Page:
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A French-Inspired Garden and Home by Judith Stringham

First Day of Spring 2013

Tuesday, March 19, 2013

The first day of Spring,
Vernal Equinox,
is March 20, 2013.

Dogwoods are harbingers of Spring in the United States.

Pear trees are also welcome signs of Spring that dot both
gardens and wooded areas.  All along the highways bright white blooms
appear on pear trees while surrounding trees are still bare.

Flowering trees brightening the landscape are not the only signs of Spring.
Farmers welcome the greening of agricultural fields.

This defunct silo sits on an old farmstead that no longer has a 
farmhouse, barn, or other out buildings.
Seen from the south along a state highway, 
the silo is a lonely sentinel to days gone by.

A closer view from a small farm road north of the silo 
reveals a smaller companion silo.

This early in Spring, the vines covering the silos and
the fence have yet to sprout.
But not to worry, soon the lonely silo duo will be clothed in 
vines the same shade as the bright green of the agricultural fields.
The duo won't be so lonely looking then.
Spring brings hope to everything!

Château de Beynac

Wednesday, March 13, 2013

The French feudal castle of 
built during the 12th and 13th centuries,
is surrounded by the medieval village of Beynac.

Beautiful blue shutters and stone-carved lintels line the stone-paved walkways
leading to the castle's moat and entrance.

Privately owned since 1962, the castle was restored and opened to the public.
Its fairy-tale architecture is captivating!  
So much so, the castle was the setting for the
movie Ever After, 
and the surrounding village was the setting for the movie Chocolat.
Ah, France....

In reality, the castle and surrounding village played pivotal roles in the
Hundred Years' War
between France and England.

High above the Dordorgne River, the castle was a French stronghold.

Even during wars and harsh times, French builders created beautiful
exterior doors, stone-carved dormers, tile roofs, and 
scalloped tile moldings along the roofline.
See this picture anywhere and one knows this is
French architecture!

Inside the castle, curved stone ceilings and arched windows...

Stone spiral staircases...

In late afternoon sun, light streams through the 
clear and blue leaded-glass windows
onto the spiral staircase.

Perhaps the most intriguing stairs are the ones worn down
by eight hundred years of people walking on them.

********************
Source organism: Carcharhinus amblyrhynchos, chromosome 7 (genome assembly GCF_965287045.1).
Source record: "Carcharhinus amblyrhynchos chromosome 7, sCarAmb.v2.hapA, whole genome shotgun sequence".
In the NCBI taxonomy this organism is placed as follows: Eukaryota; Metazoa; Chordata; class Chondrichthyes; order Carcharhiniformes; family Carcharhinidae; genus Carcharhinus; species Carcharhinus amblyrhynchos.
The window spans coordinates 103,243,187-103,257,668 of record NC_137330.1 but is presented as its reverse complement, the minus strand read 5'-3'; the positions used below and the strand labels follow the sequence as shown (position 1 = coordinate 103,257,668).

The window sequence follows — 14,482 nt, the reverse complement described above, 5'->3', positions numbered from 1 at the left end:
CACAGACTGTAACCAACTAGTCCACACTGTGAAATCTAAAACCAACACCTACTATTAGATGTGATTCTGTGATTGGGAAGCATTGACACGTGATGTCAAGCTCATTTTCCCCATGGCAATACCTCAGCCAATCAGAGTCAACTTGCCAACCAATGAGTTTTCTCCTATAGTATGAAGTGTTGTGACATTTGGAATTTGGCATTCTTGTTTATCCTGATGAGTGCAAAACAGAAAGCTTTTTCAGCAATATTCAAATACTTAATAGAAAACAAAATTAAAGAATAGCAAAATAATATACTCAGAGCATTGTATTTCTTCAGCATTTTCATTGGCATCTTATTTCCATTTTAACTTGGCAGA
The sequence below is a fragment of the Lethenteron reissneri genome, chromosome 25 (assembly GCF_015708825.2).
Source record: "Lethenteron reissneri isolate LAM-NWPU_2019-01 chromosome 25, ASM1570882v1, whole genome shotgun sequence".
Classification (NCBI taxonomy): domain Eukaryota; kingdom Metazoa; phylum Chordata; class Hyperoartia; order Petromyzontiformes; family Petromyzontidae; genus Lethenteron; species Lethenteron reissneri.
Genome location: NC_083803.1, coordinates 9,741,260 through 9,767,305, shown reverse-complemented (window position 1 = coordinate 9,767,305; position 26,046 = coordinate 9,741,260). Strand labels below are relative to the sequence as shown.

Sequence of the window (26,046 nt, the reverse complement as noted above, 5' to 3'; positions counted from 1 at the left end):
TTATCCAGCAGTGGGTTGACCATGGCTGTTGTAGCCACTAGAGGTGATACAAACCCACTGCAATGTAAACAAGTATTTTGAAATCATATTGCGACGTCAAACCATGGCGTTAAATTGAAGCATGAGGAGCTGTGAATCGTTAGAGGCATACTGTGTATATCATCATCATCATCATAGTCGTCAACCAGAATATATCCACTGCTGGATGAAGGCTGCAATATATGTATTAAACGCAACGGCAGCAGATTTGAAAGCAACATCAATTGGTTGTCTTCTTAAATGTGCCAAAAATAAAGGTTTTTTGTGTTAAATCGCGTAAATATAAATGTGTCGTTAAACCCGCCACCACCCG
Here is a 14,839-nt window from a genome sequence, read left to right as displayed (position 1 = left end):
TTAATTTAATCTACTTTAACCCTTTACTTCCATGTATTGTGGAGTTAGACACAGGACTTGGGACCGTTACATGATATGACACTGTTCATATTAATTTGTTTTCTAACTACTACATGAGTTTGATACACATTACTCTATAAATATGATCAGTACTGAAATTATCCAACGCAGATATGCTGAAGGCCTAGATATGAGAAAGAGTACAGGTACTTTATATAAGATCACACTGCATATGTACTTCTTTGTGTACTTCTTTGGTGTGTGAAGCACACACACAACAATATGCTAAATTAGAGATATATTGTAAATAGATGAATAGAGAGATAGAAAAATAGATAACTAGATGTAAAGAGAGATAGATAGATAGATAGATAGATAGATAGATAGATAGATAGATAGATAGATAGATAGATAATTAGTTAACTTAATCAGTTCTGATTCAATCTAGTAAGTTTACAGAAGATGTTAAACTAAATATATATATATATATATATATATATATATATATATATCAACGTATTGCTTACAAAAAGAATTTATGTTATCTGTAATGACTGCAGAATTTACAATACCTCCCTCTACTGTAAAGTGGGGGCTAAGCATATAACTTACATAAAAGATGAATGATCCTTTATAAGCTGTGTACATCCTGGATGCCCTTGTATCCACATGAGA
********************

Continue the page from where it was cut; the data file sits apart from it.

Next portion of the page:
What lay outside the door obscured by the light at the top?
What did these climbers see?
Who else made the climb over the years?

Soldiers rushing to defend their castle,
servants trudging to work gardens on the terrace,
royalty walking to escape the darkness within the walls,
young lovers tripping up the stairs to enjoy a star-lit night,
elderly residents struggling upstairs to feel warm sunshine
on their faces one more time,
tourists panting to reach the top to see the glorious surrounding
countryside and winding river below.

Did any of the climbers ponder about those before them
or about those that followed them?


Sunday, March 3, 2013

herald Spring.

Growing up in and around Huntsville, Alabama,
dogwoods were always part of Spring for me.
Downtown Huntsville has many streets of 
antebellum houses built using cotton plantation money,
and the houses are surrounded by lush gardens.

As a young girl, I would beg my parents and grandparents to drive 
on those streets every time I went to town with them. 

As the first-born child of my grandparent's first-born child,
they indulged me.  
Up one street and down the next, up the next street, and down the next,
until we had zig-zagged a path traveling
every street with the mansions. 
I would press my face to the car window, 
turning my head from one side of the street to the other 
trying not to miss a single blossom on any tree.  I would twist my
head around to stare out the back window as we turned off
the last street of antebellum houses.

Then we traveled by Maple Hill Cemetery, begun in 1822, and
burial site of many Alabama dignitaries including governors, senators,
confederate leaders, and the founder of Studebaker cars.

The houses grow smaller the further one travels from town center, 
but those streets are also filled with dogwoods.

My heart longs to see these trees every Spring,
even though I moved from there almost forty-five years ago.
Each time I visited my family during dogwood blooming time,
I asked my Texas-born husband to drive us up and down
the streets of Huntsville just as my parents did so many years before.
He always smiled and took the turns I told him
so we could see every street.  
My window rolled down, 
with a slight breeze blowing across my face,
I too smiled, and held my hand out the window
to catch the wind beneath the white and pink trees.

And many times, he would stop, and let me walk the petal-strewn sidewalks.